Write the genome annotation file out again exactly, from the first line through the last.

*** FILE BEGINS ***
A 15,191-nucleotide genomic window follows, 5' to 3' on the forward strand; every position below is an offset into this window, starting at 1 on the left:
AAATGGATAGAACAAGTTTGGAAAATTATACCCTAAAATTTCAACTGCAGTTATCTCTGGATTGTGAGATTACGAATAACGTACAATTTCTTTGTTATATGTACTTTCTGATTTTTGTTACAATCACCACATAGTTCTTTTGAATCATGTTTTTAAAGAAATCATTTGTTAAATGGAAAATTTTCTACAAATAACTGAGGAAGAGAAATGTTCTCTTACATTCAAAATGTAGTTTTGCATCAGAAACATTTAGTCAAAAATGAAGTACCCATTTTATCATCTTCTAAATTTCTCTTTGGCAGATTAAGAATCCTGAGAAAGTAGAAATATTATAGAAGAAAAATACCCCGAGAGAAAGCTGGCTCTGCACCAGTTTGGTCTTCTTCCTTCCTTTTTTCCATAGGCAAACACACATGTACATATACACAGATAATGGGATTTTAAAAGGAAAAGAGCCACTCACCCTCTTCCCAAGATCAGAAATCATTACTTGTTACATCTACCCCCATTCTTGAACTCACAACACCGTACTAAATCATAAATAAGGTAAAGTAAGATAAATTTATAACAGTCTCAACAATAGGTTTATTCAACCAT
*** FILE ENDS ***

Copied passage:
A 15,191-nucleotide genomic window follows, 5' to 3' on the forward strand; every position below is an offset into this window, starting at 1 on the left:
AAATGGATAGAACAAGTTTGGAAAATTATACCCTAAAATTTCAACTGCAGTTATCTCTGGATTGTGAGATTACGAATAACGTACAATTTCTTTGTTATATGTACTTTCTGATTTTTGTTACAATCACCACATAGTTCTTTTGAATCATGTTTTTAAAGAAATCATTTGTTAAATGGAAAATTTTCTACAAATAACTGAGGAAGAGAAATGTTCTCTTACATTCAAAATGTAGTTTTGCATCAGAAACATTTAGTCAAAAATGAAGTACCCATTTTATCATCTTCTAAATTTCTCTTTGGCAGATTAAGAATCCTGAGAAAGTAGAAATATTATAGAAGAAAAATACCCCGAGAGAAAGCTGGCTCTGCACCAGTTTGGTCTTCTTCCTTCCTTTTTTCCATAGGCAAACACACATGTACATATACACAGATAATGGGATTTTAAAAGGAAAAGAGCCACTCACCCTCTTCCCAAGATCAGAAATCATTACTTGTTACATCTACCCCCATTCTTGAACTCACAACACCGTACTAAATCATAAATAAGGTAAAGTAAGATAAATTTATAACAGTCTCAACAATAGGTTTATTCAACCAT